Microsoft Teams went down across Europe for two hours on Monday, causing mass frustration for the many remote workers now increasingly dependent on the service.
Users experienced issues signing into the service and also trouble sending messages.
Although Microsoft managed to fix the problem within two hours, the timing could not be worse as millions of people across the country began remote working amind the outbreak of COVID-19.
As users from various European countries began reporting issues, Microsoft tweeted that it was looking into the problem.
“We’re investigating messaging-related functionality problems within Microsoft Teams. Please refer to TM206544 in your admin centre for further details,” the company said.
This is the second major outage to hit Microsoft in as many years after Office 365 went offline in 2018. There is a suggestion that Monday’s faults could be due to more people using the services as businesses encourage workers to stay home.
Just a week ago, Microsoft offered a six-month free trial for Teams, according to Businesses Insider, to help those soon to be self-isolating. Google has also offered up parts of its remote working services in a bid to work around the coronavirus outbreak.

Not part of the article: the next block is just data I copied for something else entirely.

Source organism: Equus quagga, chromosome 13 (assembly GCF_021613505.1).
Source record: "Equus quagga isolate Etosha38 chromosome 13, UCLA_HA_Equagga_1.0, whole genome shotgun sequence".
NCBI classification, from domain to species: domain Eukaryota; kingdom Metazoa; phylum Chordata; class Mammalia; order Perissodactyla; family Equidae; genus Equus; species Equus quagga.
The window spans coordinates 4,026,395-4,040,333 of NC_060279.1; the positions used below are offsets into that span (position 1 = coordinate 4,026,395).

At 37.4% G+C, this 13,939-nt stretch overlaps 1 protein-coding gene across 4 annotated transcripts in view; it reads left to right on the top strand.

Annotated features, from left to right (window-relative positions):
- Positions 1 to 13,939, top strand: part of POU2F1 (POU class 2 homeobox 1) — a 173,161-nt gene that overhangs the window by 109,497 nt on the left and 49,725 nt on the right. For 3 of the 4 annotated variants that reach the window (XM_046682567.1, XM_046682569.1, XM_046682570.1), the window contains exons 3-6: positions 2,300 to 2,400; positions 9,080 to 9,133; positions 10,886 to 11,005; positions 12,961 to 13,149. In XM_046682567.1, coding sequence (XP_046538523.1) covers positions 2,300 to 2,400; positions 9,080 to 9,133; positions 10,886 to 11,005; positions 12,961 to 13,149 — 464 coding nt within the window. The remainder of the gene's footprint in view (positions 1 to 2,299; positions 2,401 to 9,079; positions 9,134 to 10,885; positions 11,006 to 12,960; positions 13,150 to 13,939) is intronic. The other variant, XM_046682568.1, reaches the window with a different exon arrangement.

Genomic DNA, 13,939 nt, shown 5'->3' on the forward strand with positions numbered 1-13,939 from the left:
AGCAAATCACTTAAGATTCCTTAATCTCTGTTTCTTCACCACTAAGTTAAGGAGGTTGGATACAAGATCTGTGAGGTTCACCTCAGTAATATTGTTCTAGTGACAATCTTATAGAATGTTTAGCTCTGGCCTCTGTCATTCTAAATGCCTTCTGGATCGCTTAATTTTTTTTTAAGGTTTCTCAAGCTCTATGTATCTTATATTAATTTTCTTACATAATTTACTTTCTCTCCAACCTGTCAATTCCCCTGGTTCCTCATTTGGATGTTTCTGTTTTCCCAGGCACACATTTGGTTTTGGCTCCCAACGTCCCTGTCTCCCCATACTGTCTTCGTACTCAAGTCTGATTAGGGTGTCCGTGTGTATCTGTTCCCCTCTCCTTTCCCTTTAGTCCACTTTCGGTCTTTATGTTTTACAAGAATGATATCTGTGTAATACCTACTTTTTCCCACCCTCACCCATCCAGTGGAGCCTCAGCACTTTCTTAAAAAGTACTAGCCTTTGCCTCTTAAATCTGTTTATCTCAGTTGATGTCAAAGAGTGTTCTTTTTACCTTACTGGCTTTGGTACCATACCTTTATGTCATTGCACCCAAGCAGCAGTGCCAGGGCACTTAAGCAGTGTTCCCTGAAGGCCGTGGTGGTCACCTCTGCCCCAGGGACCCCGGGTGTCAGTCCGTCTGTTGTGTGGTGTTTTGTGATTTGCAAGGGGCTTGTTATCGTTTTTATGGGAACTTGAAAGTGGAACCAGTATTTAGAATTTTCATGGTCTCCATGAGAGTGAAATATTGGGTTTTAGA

Microsoft’s outage is a poor start to what could be a big opportunity for cloud computing.
With mass remote working and many business events going “virtual”, video linkups, VR and other similar technologies will become a crucial element of everyday life.
Outages and service disruptions are common occurrences with new technologies, but as the world begins what looks like a prolonged period of self-isolation, it’s these kinds of services that will keep many industries ticking along.
Add to that, the need for us all to stay connected to one another during a pandemic and Microsoft Team’s and services like it have suddenly become vital.